Heather L Reid, ‘My life as a two-wheeled philosopher’. Chapter 15 in Cycling: Philosophy for everyone (2010) edited by Jesus Ilundain-Agurruza and Michael Austin, Chichester Wiley-Blackwell.
Heather Reid is an academic philosopher who was once a competition road cyclist in the USA and UK. In this chapter she reflects on her experience in the 1984 USA Olympic track sprint trials. Unfortunately, she failed to make the US team, but she uses the chapter to explain how this losing experience taught her much about cycling, philosophy and life.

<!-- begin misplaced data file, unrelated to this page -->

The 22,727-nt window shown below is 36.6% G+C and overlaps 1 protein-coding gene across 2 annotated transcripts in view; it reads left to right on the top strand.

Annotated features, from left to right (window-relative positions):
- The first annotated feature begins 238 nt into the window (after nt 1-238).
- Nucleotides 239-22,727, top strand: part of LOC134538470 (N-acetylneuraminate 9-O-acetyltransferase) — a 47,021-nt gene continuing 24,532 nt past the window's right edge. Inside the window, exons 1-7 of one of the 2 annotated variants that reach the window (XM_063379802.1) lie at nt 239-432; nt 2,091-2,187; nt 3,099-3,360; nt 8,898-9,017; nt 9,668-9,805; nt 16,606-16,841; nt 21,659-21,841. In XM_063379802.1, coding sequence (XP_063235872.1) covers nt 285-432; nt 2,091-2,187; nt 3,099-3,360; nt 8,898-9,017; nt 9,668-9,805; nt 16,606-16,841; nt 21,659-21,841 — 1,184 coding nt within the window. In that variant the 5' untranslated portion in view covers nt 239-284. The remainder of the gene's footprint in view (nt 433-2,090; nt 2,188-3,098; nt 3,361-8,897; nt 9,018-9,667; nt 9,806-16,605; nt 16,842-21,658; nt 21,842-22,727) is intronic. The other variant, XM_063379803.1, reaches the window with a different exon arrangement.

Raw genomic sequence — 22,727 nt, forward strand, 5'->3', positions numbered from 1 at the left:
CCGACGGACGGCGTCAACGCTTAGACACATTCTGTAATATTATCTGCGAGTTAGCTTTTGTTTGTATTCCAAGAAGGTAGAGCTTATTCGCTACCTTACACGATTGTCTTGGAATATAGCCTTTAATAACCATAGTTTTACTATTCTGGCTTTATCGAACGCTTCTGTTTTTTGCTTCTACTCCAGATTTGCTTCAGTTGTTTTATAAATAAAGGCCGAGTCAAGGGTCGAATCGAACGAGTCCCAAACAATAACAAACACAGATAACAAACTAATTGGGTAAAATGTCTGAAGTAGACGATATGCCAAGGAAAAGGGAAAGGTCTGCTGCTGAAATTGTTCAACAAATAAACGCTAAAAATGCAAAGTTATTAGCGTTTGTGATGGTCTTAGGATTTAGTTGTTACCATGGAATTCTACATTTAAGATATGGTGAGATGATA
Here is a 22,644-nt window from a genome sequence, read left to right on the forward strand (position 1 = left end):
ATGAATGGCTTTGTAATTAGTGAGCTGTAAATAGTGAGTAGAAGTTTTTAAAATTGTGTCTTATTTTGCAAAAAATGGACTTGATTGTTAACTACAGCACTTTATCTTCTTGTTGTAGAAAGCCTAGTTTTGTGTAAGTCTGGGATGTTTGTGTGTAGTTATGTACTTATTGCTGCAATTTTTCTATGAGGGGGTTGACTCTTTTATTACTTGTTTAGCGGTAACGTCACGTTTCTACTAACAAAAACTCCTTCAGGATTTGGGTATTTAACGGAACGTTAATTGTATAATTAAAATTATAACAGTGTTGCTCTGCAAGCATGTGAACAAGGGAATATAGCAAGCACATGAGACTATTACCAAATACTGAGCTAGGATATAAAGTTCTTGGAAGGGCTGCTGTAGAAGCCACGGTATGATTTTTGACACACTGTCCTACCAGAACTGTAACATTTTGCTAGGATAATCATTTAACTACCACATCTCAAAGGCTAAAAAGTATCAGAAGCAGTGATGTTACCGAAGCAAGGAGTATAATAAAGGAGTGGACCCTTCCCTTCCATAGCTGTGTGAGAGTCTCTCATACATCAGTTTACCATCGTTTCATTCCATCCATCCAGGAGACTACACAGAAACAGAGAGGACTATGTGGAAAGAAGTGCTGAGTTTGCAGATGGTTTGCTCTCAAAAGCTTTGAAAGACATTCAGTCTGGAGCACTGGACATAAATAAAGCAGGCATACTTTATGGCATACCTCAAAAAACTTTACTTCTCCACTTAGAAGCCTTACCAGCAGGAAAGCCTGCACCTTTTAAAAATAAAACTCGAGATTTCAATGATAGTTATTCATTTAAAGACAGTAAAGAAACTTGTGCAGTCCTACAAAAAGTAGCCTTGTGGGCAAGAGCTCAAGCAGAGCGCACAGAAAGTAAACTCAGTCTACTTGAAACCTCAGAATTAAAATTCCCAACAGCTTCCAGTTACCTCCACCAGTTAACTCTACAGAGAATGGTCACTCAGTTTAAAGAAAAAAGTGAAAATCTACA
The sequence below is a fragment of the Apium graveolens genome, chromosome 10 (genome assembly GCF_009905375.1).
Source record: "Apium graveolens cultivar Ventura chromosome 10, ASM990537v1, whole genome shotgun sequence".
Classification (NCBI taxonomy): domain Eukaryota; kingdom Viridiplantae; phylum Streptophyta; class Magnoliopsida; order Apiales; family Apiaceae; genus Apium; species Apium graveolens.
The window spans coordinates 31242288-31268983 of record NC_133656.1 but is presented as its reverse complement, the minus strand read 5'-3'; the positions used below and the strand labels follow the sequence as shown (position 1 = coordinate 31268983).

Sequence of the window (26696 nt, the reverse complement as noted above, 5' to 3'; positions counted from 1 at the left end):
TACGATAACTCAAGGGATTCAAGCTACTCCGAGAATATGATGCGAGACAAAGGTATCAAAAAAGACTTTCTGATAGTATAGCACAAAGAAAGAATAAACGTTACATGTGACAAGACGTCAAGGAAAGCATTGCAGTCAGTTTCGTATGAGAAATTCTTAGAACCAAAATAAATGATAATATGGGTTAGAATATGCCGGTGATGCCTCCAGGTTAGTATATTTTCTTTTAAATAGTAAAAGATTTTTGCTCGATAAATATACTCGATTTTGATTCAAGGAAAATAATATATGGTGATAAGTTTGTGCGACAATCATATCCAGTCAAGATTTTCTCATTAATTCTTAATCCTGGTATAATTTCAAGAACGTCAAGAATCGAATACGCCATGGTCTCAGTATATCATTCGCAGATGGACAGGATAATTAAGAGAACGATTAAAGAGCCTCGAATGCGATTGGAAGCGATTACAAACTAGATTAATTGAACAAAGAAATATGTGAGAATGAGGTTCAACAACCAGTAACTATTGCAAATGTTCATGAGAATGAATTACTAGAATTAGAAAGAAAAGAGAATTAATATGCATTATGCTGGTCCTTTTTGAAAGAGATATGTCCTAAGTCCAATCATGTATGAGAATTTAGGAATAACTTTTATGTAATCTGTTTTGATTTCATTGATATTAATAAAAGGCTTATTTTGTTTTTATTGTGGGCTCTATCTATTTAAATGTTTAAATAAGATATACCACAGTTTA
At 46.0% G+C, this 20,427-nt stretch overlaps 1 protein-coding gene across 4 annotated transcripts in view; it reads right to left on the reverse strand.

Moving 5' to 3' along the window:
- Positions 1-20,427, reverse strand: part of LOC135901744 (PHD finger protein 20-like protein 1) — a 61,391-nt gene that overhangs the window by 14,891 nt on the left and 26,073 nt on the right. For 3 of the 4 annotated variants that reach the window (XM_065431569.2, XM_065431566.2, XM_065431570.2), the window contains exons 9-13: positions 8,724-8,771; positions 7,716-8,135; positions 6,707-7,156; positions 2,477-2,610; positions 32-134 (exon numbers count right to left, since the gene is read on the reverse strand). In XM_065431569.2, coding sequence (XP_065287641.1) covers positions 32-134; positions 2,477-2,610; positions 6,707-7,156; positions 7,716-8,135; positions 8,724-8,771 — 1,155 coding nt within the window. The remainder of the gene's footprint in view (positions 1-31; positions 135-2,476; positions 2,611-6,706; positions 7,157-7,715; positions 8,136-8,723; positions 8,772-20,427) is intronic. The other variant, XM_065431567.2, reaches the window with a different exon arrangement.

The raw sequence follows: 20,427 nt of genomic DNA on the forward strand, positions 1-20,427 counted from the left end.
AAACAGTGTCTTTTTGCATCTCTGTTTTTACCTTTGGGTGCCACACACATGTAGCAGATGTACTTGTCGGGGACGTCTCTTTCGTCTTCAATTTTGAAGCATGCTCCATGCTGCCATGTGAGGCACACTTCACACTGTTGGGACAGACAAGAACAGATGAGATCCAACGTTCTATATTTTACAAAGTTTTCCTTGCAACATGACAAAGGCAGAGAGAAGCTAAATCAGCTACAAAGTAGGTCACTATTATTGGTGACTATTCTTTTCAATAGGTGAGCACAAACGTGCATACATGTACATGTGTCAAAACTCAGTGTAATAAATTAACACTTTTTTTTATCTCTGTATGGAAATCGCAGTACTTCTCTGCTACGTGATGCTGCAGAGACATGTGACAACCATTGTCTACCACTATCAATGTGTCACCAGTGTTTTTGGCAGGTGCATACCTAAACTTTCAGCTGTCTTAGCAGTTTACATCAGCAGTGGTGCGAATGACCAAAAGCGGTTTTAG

She claims that both cycling and life are, ‘by nature rooted in uncertainty’ and that cycling is in fact a form of philosophy. I am sorry, but at best I find this idea unconvincing and at worst, it’s just plain daft.
She goes on to say that struggling to improve as a cyclist, staying true to yourself, staying clean (away from drugs) and learning to enjoy the struggle a bike race or run involves, is a virtue of itself – whether or not you ever achieve what you set out to do.
Well, I guess, that is something we can all agree with.